This seems a bit bizarre to me, given how much I dislike the winter season in Sweden, but a few weeks ago I started longing for some snow, hazy days, and cold winds. After permanent sunshine, I missed the climate I’m used to this time of year. That’s why I got such a deep warmth and excitement in my heart when I started to discover snow on the mountain tops on my way to Málaga. It was a peculiar mix – palm trees and snow.

The best thing about the trip, and I get emotional just thinking about it, was when trees without their leaves started appearing outside the bus window. I even saw melting snow on the ground. For about an hour, I had the feeling of spring and that was priceless. Another high spot of the trip to Málaga was the stop in Granada. I definitely want to visit that city for a longer period of time. It’s located at the foot of the Sierra Nevada mountains, 738 meters above sea level. Granada appears to have many sites worth seeing: I find Alhambra particularly exciting! It seems like an awe-inspiring and fascinating palace and fortress.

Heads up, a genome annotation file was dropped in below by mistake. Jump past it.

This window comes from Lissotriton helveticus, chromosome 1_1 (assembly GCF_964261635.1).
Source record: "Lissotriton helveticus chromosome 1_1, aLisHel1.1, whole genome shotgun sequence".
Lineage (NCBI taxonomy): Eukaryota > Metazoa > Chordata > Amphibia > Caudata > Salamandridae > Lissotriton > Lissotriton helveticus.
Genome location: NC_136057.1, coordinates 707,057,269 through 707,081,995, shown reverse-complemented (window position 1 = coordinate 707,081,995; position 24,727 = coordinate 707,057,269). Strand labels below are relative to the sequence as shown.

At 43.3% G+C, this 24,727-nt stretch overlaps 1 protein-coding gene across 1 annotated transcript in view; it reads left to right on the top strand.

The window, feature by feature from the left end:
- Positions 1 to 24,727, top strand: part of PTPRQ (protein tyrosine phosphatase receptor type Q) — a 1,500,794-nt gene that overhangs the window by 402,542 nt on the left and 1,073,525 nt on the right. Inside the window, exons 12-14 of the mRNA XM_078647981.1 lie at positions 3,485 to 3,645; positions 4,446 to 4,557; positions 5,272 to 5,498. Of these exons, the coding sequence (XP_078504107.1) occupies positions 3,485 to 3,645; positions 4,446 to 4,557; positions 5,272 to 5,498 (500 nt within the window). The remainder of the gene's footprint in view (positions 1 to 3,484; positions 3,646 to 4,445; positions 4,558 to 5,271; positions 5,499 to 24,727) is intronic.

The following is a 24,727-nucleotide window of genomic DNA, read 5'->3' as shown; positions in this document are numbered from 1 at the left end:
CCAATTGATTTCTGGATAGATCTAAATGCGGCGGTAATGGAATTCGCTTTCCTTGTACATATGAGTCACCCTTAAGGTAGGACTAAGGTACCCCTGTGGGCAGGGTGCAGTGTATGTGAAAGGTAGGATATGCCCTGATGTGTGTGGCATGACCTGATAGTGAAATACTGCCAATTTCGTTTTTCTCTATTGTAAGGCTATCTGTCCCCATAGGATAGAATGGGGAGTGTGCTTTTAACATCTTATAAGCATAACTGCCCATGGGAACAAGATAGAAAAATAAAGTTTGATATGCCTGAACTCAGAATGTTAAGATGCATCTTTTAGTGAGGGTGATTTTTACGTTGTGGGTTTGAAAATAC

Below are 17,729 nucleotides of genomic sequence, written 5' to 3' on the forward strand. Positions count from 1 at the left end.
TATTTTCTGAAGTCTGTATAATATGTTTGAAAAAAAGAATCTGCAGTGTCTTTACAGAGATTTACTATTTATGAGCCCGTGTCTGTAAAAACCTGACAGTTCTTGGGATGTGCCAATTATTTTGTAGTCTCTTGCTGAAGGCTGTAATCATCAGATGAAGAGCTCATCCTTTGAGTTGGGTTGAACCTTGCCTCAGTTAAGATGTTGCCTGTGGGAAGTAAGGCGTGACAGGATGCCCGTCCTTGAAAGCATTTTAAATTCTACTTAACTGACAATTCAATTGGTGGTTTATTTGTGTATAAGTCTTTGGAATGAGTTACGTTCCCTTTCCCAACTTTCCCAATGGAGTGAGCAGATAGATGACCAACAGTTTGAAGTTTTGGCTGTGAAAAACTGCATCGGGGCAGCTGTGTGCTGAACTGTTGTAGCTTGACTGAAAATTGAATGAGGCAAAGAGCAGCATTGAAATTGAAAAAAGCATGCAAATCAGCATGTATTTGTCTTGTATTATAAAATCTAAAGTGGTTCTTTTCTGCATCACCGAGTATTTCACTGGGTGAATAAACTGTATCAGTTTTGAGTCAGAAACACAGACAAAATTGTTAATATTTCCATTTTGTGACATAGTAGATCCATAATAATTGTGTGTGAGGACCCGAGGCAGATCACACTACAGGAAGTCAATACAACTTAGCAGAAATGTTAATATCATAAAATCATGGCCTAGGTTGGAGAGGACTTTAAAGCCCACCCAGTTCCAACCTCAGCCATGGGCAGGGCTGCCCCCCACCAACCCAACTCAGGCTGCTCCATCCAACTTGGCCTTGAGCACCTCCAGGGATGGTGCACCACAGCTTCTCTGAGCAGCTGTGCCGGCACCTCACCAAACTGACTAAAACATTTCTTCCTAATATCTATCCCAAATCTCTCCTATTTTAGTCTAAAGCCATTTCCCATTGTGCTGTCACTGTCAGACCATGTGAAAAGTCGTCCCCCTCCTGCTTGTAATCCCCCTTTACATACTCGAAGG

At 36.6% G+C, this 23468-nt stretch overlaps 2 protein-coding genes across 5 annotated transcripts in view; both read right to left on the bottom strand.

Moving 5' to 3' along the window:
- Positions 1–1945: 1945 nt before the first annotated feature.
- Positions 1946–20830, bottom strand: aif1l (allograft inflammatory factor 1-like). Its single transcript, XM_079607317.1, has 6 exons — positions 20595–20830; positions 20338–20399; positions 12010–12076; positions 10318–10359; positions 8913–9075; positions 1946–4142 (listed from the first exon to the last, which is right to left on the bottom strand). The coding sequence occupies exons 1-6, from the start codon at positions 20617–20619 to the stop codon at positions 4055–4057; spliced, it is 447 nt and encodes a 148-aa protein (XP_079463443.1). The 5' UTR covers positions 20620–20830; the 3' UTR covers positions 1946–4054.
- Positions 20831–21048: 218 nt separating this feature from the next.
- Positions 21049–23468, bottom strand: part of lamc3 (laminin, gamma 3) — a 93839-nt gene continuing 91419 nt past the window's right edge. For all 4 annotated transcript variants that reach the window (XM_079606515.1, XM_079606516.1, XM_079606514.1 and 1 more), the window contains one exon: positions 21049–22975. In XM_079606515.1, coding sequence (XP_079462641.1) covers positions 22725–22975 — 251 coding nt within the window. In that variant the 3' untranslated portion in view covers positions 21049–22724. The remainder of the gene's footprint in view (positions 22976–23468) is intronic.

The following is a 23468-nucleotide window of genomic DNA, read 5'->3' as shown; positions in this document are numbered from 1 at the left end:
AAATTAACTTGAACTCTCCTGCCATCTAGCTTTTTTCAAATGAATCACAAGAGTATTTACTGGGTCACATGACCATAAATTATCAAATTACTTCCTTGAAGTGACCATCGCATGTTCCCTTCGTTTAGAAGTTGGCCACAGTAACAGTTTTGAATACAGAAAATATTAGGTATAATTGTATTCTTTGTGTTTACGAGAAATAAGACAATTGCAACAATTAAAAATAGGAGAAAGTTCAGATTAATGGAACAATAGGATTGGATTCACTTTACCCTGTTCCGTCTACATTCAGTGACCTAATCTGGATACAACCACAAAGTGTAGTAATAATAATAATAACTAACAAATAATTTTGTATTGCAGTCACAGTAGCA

Another highlight was the 30 minutes or so leading up to Málaga. There were tall, green hills with beautiful blossoming trees on both sides of the road (they looked like cherry-trees). Sometimes you could see old ruins high up in the slopes: remnants of farms and haciendas. They stirred my imagination. It looked like a blown up version of the Shire.